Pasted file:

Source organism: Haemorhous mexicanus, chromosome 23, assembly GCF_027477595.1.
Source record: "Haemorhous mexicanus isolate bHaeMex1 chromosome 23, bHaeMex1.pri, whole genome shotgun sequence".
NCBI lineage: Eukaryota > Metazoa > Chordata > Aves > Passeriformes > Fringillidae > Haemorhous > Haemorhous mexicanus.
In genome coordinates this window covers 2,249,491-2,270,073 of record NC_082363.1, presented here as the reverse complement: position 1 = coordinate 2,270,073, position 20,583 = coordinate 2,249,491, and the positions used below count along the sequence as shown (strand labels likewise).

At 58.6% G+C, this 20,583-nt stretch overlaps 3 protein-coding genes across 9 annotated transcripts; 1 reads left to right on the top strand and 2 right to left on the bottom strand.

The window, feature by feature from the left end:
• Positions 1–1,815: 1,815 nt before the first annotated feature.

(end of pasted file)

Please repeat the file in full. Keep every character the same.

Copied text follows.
Source organism: Haemorhous mexicanus, chromosome 23, assembly GCF_027477595.1.
Source record: "Haemorhous mexicanus isolate bHaeMex1 chromosome 23, bHaeMex1.pri, whole genome shotgun sequence".
NCBI lineage: Eukaryota > Metazoa > Chordata > Aves > Passeriformes > Fringillidae > Haemorhous > Haemorhous mexicanus.
In genome coordinates this window covers 2,249,491-2,270,073 of record NC_082363.1, presented here as the reverse complement: position 1 = coordinate 2,270,073, position 20,583 = coordinate 2,249,491, and the positions used below count along the sequence as shown (strand labels likewise).

At 58.6% G+C, this 20,583-nt stretch overlaps 3 protein-coding genes across 9 annotated transcripts; 1 reads left to right on the top strand and 2 right to left on the bottom strand.

The window, feature by feature from the left end:
• Positions 1–1,815: 1,815 nt before the first annotated feature.